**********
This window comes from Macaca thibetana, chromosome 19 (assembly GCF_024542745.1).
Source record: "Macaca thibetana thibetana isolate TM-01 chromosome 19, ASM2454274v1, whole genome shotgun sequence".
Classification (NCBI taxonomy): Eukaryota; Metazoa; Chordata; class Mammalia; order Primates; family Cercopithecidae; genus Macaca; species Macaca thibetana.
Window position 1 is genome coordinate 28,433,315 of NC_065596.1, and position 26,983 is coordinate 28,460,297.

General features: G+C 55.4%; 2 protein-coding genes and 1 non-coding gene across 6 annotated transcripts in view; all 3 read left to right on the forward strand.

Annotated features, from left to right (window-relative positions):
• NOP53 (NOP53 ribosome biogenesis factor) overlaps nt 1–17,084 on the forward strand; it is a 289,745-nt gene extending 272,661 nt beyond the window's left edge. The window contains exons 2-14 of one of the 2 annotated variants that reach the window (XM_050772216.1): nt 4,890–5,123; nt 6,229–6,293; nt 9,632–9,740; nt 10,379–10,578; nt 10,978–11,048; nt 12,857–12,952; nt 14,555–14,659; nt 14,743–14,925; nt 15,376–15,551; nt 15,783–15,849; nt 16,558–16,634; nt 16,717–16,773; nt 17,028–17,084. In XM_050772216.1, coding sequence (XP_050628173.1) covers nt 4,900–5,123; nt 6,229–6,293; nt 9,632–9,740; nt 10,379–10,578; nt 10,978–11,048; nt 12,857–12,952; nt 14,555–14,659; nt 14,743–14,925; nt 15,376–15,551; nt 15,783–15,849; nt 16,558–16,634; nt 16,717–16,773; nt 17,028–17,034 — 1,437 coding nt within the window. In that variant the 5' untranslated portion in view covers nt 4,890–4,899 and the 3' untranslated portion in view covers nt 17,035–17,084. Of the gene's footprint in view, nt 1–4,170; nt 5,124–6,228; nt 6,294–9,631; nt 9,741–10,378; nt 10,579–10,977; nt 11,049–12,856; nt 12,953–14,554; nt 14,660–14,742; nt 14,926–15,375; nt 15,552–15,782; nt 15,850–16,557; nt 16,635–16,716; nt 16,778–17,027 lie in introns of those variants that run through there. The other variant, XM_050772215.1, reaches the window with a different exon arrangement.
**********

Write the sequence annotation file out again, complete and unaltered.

This window comes from Macaca thibetana, chromosome 19 (assembly GCF_024542745.1).
Source record: "Macaca thibetana thibetana isolate TM-01 chromosome 19, ASM2454274v1, whole genome shotgun sequence".
Classification (NCBI taxonomy): Eukaryota; Metazoa; Chordata; class Mammalia; order Primates; family Cercopithecidae; genus Macaca; species Macaca thibetana.
Window position 1 is genome coordinate 28,433,315 of NC_065596.1, and position 26,983 is coordinate 28,460,297.

General features: G+C 55.4%; 2 protein-coding genes and 1 non-coding gene across 6 annotated transcripts in view; all 3 read left to right on the forward strand.

Annotated features, from left to right (window-relative positions):
• NOP53 (NOP53 ribosome biogenesis factor) overlaps nt 1–17,084 on the forward strand; it is a 289,745-nt gene extending 272,661 nt beyond the window's left edge. The window contains exons 2-14 of one of the 2 annotated variants that reach the window (XM_050772216.1): nt 4,890–5,123; nt 6,229–6,293; nt 9,632–9,740; nt 10,379–10,578; nt 10,978–11,048; nt 12,857–12,952; nt 14,555–14,659; nt 14,743–14,925; nt 15,376–15,551; nt 15,783–15,849; nt 16,558–16,634; nt 16,717–16,773; nt 17,028–17,084. In XM_050772216.1, coding sequence (XP_050628173.1) covers nt 4,900–5,123; nt 6,229–6,293; nt 9,632–9,740; nt 10,379–10,578; nt 10,978–11,048; nt 12,857–12,952; nt 14,555–14,659; nt 14,743–14,925; nt 15,376–15,551; nt 15,783–15,849; nt 16,558–16,634; nt 16,717–16,773; nt 17,028–17,034 — 1,437 coding nt within the window. In that variant the 5' untranslated portion in view covers nt 4,890–4,899 and the 3' untranslated portion in view covers nt 17,035–17,084. Of the gene's footprint in view, nt 1–4,170; nt 5,124–6,228; nt 6,294–9,631; nt 9,741–10,378; nt 10,579–10,977; nt 11,049–12,856; nt 12,953–14,554; nt 14,660–14,742; nt 14,926–15,375; nt 15,552–15,782; nt 15,850–16,557; nt 16,635–16,716; nt 16,778–17,027 lie in introns of those variants that run through there. The other variant, XM_050772215.1, reaches the window with a different exon arrangement.